The Vendors Area at Bayou Con

Bayou Con also had plenty of vendors for a con of its size. We bought some really nice magnets from The Inkling Girl, who has a ton of cool jewelry, magnets, and paintings, and superhero mask from a cool vendor whose name we unfortunately did not remember.  There was tons of action figures, some fantasy weapons, steampunk accessories, and knitted goods.  All of it was reasonably priced.  There were also plenty of fan groups there willing to discuss their organizations including the 501st and a Live Action Role Playing group teaching people how to nerf sword fight.
We attended the Meet Aaron Roberts panel. Mr. Roberts is a voice actor who is most known for his work in Anime. The crowd asked some interesting questions including how he preps for roles, what does he eat before doing voice work (he sticks to protein shakes the day of recording), and his personal preference for software when recording himself. He was entertaining throughout and I look forward to keeping up with his career.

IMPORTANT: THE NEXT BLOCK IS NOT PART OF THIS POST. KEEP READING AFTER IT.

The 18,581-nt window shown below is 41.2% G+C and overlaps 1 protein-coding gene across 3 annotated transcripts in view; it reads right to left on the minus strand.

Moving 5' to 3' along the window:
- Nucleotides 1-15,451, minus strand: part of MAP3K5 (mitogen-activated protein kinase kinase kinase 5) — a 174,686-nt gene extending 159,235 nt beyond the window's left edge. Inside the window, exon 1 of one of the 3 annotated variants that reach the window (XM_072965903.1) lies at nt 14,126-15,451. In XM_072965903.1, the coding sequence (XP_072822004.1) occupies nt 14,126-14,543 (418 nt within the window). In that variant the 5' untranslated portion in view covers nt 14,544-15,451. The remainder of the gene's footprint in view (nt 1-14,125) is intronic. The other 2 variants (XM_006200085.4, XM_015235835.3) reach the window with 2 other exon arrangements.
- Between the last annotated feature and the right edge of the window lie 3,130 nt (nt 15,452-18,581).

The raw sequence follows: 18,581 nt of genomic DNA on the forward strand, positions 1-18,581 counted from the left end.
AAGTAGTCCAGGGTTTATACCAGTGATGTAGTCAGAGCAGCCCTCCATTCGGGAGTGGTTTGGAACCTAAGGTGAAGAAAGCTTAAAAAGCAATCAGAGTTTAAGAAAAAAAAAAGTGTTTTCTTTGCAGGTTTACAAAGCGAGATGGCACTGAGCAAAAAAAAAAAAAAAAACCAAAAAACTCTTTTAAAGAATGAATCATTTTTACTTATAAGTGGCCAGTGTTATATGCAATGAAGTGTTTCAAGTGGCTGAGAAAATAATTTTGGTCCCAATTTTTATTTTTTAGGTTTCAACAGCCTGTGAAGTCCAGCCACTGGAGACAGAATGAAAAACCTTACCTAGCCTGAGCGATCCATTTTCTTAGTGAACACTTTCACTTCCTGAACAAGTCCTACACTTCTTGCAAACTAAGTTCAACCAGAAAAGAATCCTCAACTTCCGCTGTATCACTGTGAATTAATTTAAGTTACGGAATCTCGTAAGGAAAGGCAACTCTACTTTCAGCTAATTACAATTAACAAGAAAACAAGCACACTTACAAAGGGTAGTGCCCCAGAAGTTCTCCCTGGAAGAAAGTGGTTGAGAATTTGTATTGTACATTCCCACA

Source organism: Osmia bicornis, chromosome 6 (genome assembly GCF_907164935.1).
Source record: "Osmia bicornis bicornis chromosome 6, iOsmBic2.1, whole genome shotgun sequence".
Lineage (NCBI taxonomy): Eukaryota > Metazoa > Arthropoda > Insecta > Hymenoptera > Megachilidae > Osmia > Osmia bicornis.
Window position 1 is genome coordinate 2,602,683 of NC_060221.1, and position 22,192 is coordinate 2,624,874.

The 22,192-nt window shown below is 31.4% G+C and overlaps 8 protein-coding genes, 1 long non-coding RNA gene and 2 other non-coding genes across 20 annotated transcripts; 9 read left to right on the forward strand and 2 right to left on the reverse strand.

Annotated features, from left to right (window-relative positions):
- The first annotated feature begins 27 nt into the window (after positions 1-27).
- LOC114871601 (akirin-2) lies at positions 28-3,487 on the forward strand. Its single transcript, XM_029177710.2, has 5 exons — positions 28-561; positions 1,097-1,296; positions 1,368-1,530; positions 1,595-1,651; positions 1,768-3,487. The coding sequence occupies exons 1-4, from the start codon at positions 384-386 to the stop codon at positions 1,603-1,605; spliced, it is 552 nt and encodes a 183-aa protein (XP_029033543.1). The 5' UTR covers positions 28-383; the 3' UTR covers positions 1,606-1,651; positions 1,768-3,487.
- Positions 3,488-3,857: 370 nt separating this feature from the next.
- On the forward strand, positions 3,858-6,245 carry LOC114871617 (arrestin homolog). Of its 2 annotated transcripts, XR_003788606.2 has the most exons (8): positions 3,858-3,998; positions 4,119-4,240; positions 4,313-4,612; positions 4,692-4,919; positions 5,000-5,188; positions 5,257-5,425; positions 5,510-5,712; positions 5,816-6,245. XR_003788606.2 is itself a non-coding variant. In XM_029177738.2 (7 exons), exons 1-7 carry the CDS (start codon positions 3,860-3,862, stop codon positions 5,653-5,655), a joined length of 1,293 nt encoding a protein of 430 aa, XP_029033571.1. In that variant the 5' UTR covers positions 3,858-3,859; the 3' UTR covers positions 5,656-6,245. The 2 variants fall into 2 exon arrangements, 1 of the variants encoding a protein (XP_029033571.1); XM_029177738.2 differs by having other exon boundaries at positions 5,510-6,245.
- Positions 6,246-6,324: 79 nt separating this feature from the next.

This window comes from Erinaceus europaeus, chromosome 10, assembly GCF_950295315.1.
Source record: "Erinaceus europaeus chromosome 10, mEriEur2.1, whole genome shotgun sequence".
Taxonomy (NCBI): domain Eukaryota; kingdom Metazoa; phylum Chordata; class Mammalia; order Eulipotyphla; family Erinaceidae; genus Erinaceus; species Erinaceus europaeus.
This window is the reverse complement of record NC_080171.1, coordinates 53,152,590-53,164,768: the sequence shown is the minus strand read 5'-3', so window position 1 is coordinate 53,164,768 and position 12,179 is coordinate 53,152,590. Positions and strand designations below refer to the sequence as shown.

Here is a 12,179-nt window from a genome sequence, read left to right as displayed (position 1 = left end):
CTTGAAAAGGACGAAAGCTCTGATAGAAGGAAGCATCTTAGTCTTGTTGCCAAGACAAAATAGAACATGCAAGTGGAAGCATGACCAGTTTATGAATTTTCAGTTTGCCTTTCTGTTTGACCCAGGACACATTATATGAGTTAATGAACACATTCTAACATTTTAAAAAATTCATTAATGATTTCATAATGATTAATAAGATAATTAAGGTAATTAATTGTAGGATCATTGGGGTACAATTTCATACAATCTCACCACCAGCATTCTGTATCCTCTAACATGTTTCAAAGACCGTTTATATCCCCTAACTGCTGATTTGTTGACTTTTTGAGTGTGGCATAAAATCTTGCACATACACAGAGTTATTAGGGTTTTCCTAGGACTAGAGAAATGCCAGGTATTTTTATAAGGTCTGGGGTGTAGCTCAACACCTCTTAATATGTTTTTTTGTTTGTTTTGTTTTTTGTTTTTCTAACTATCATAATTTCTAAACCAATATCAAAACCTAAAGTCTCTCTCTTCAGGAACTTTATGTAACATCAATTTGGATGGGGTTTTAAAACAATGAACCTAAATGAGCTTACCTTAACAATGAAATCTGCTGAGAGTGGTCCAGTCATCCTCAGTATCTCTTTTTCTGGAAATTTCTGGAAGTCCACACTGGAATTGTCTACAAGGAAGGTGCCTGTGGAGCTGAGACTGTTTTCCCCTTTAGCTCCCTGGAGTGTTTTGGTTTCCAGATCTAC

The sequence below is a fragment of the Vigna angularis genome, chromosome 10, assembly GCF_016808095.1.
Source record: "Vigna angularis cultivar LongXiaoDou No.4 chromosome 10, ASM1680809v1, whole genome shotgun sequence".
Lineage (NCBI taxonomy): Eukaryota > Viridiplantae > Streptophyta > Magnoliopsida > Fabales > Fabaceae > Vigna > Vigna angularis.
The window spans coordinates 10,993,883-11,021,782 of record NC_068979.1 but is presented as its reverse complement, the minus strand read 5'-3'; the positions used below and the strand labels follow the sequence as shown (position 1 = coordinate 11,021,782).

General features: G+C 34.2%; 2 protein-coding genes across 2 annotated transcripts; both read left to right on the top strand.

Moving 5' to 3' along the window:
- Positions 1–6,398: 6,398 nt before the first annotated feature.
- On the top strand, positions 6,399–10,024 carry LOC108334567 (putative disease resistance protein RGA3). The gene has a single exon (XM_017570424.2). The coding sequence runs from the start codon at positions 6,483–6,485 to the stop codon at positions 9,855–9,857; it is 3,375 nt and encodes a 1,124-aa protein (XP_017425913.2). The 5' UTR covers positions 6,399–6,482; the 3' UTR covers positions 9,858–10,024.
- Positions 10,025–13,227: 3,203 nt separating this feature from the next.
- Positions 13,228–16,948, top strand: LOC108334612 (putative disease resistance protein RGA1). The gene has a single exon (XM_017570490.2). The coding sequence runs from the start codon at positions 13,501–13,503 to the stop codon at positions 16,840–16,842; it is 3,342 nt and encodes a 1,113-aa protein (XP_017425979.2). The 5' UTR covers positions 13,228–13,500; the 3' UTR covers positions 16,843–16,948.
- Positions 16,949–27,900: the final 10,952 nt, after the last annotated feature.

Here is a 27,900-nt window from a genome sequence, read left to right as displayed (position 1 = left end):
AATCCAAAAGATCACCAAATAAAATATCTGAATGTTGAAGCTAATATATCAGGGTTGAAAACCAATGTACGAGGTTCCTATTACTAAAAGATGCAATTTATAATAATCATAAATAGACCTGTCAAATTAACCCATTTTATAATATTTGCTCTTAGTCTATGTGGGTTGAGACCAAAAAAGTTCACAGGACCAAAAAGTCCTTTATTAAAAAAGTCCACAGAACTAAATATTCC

Aaron Roberts does voice acting mostly in anime

My old illness hampered some of our activities for the day. We did plan to spend the night and attend Sunday, but we decided against it due to me not feeling that great.  Our only better-if about the con is that it was a little too small to stretch over three days, at least for us.  There are only so many times you can walk through the vendor area. There were plenty of panels, however, and that’s mostly what we did during our time there. If we would have thought to bring one of our table top games we could have spent more time in the very crowded gaming area. Again, this is a small con, and hopefully it will grow and be able to have more things available.


Stop me if you heard this one before: A Predator and a Scout Trooper walk into a bar…

For a small con, there were quite a few good cosplayers.  Also, the audience ranged all ages.  Bayou Con allowed for an audience who can’t find transportation to the bigger cons in New Orleans and Houston, namely teenagers. It reminded me of the Star Trek Conventions that used to be held in a convention room in a hotel in the early 90s.  Those were some of the best cons I ever attended because it allowed me to be a nerd without judgment. It allowed me to find people with similar interests.  It gave me a sense of community.  Bayou Con provided that for its attendees.  It allowed people to find others in their area who have similar interests who might not have known each otherwise.  It provided a place for young people to learn that you can make a living from acting, writing, and drawing.

Bayou Con shouldn’t be judged by its size.  It should be judged by how it brings people together. And by that measurement, it was a great con.

ComicCon-ing: How to have a successful con